The Visual Studio debugger can help you fix these errors. It can also help you as you write code, and (for example) work through the code that implements a somewhat-complex algorithm or coding plan.

To get started, read and study this MSDN document:

Getting Started with Debugging in Visual Studio 2015

You can skim the top 2/3 of the document. The part that you MUST read and study is titled:

Debugging Your Running Code


Important concepts in the debug experience

There are several important concepts that you must know at the beginning of your debugging experience.



A breakpoint is a line marker/indicator that will stop execution before the line of code is executed. In the code editor, it appears as a bright red dot.


The following image shows a full-screen Visual Studio window, which has a breakpoint. Click to open the image full-size in a new tab/window.



Set (or remove) a breakpoint in one of two ways:

  1. In the left margin (gutter), click the line of code that needs the breakpoint
  2. Move the cursor to the line of code, and press the F9 function key

If you have many (many!) breakpoints, you can view a list of them, and manage them, in your “breakpoints” window/panel. On the Debug menu, choose Windows > Breakpoints.

When writing code, you can consider adding breakpoints in these scenarios:

When you introduce new code, set a breakpoint at the beginning of the code block, and step through the code (described below) to make sure it is behaving as expected.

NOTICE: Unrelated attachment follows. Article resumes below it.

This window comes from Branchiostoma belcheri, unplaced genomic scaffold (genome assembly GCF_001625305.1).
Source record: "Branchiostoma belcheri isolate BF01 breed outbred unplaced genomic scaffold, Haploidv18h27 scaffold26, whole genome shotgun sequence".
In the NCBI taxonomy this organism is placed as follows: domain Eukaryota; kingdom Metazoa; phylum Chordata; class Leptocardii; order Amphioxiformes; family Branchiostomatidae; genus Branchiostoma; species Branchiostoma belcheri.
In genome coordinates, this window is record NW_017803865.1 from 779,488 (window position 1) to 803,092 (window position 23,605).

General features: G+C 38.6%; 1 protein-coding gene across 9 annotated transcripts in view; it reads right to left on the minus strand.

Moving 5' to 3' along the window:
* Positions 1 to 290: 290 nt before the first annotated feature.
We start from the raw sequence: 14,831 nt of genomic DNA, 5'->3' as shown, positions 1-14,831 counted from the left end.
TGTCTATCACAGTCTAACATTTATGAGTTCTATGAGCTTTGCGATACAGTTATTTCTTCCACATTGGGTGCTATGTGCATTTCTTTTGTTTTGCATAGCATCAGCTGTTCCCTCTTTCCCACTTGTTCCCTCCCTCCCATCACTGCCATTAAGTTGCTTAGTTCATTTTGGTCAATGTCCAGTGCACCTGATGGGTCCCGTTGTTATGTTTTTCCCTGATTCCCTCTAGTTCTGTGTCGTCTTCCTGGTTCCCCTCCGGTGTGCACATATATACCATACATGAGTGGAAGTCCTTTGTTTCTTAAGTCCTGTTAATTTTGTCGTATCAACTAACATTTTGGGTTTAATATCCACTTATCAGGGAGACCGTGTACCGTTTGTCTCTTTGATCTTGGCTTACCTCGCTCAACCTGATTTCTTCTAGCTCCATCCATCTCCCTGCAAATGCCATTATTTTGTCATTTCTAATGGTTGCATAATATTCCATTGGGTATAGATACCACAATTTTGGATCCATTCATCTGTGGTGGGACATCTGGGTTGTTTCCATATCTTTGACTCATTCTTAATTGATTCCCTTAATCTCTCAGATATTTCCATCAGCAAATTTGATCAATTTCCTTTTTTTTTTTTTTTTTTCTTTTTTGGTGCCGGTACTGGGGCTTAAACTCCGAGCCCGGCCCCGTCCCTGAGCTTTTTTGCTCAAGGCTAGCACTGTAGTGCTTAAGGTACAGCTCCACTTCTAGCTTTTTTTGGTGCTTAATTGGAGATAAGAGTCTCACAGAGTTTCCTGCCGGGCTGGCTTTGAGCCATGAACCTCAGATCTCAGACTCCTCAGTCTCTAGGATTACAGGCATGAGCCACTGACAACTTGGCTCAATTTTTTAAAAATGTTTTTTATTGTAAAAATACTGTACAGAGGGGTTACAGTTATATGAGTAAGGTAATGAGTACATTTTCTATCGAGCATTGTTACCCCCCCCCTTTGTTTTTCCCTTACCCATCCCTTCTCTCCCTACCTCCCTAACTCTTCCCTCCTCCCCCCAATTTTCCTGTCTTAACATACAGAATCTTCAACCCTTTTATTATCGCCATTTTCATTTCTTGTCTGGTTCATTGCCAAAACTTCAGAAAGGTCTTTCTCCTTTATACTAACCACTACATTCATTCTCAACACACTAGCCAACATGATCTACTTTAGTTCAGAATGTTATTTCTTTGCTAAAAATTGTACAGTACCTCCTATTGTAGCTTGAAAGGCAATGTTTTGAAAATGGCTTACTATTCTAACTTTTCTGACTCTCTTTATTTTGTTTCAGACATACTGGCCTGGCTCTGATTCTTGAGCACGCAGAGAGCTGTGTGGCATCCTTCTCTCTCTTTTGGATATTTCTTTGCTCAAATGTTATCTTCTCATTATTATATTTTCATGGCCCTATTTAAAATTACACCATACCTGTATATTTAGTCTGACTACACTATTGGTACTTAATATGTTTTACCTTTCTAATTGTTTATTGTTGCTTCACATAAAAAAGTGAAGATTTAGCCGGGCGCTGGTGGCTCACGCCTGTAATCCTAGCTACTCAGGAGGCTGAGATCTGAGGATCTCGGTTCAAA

If you have implemented a complicated behavior, set breakpoint(s) for the algorithmic code so you can inspect the values of the variables and data when the program breaks.

In a Manager class, set a breakpoint when you are making changes in the data store. For example, the “add new” and “edit existing” use cases. This enables you to inspect, and compare, values in view model objects, with design model objects.


Start the app with the debugger

In the past, you have used Ctrl+F5 to run your app. Now, to start the app with the debug environment, simply press F5. Use the app until it runs the code that has a breakpoint.

The Visual Studio window (usually) gets the foreground focus. Click to open the image full-size in a new tab/window.



The next line of code to be executed has a yellow background. At this point in time, you can:

  • Continue execution (with F5 or the “Continue” toolbar button)
  • Stop execution (with Shift+F5 or the “Stop” toolbar button)
  • Inspect the value of the variables in the local scope
  • Execute the line of code
  • Or, if the line of code runs a method that YOU wrote, you can jump to the beginning of that method


Step over – F10

“Stepping” is the process of executing code, one line at a time.